7. From Ronny Walker: Thank you first for speaking on Sunday from your heart. Also Jody and I appreciate this copy of your speech. It is never too lengthy to talk about someone’s life that impacted so many others. Remembrance means “you take all the time and paper you want to.”

  8. From Jerie Shirley Black: A powerful speech we will always remember. Your haunting words very thought-provoking. After visiting the Holocaust Museum in Washington, D.C., on the confirmation trip, I was forever changed. Standing inside that box car, touching the sides, recalling Rose's many speeches about the horrors ... palpable.
    We were blessed with the friendship of your parents, and Martin and Palmer were honored by their attendance at their B'nai mitzvah. As always, there is never enough time to really visit. ... We will never forget.

  9. From Ross Montelbano: Great story about the Holocaust Remembrance. I went to the Anne Frank house in Amsterdam about 20 years ago. Very emotional. I was equally aware of the pain, but also the determination that the Nazis would be shown that they would be defeated in the end.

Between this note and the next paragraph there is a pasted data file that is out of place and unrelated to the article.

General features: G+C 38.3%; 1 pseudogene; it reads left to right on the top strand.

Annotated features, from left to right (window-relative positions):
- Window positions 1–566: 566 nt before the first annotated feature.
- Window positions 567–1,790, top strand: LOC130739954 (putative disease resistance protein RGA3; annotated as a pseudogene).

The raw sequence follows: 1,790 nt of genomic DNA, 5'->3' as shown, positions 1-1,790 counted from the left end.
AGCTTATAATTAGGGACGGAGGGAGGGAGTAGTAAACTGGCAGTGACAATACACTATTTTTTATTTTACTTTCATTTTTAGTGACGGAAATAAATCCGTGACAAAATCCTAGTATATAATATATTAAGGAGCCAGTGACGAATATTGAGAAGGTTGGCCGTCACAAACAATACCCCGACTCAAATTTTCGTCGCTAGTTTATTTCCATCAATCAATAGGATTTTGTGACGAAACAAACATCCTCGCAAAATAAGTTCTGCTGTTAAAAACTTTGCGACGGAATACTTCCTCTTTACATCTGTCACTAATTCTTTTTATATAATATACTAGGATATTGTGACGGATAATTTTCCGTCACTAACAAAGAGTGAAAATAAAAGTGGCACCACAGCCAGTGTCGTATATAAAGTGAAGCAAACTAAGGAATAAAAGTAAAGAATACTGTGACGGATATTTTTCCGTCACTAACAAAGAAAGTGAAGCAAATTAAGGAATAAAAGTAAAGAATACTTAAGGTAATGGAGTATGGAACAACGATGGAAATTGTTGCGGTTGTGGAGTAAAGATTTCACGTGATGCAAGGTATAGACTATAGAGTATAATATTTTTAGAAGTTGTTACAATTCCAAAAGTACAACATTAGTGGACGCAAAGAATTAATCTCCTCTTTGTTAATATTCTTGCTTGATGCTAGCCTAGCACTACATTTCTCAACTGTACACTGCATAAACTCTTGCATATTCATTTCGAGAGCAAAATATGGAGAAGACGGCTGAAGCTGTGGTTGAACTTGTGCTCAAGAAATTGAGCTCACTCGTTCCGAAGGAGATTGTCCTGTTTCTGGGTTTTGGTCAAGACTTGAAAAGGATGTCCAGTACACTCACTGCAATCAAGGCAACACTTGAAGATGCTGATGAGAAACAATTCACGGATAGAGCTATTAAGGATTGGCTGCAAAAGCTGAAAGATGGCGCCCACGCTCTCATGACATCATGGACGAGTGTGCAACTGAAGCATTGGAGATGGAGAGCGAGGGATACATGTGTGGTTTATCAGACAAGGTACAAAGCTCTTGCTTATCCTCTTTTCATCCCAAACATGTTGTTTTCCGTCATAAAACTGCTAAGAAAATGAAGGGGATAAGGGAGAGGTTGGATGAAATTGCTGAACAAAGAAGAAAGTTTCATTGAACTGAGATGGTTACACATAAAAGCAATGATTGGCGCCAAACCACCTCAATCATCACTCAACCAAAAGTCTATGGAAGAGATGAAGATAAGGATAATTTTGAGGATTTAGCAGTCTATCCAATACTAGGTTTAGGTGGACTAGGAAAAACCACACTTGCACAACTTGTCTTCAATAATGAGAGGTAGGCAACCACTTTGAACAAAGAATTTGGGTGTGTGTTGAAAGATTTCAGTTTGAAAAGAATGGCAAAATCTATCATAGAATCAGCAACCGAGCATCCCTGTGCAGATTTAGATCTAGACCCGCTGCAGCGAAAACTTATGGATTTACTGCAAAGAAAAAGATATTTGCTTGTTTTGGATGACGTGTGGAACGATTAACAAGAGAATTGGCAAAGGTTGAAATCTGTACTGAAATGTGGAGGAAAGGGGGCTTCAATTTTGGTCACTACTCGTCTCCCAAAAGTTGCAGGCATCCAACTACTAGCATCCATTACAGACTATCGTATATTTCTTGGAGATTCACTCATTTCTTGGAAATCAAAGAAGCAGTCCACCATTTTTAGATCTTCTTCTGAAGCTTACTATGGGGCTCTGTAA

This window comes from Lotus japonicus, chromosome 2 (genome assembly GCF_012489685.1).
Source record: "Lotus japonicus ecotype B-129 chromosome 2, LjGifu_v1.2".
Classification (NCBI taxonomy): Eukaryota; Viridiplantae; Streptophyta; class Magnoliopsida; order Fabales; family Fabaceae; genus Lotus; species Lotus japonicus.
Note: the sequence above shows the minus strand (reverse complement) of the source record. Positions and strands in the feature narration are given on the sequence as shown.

10. From Tammy Ain Willson: I want to say how much your speech meant to me as a child of a survivor and all that goes along with it.

  11. From Reina Spier: Kitty (van der Woude, her sister) sent me your mails about the terrible history of your parents, told in your Remembrance speech.
    Let’s keep their memories alive. Here [Amsterdam], in the month of May, there are so many ceremonies for that purpose, especially now 70 years after the Liberation.
    I sent Rose’s story to one of my friends; her mother must have been one of your mother’s room- and fatemates. Her mother lost her husband and her fertility, but my friend was born before Auschwitz and left behind with strangers here.
    Let’s pray for a better world once, although the future seems not promising!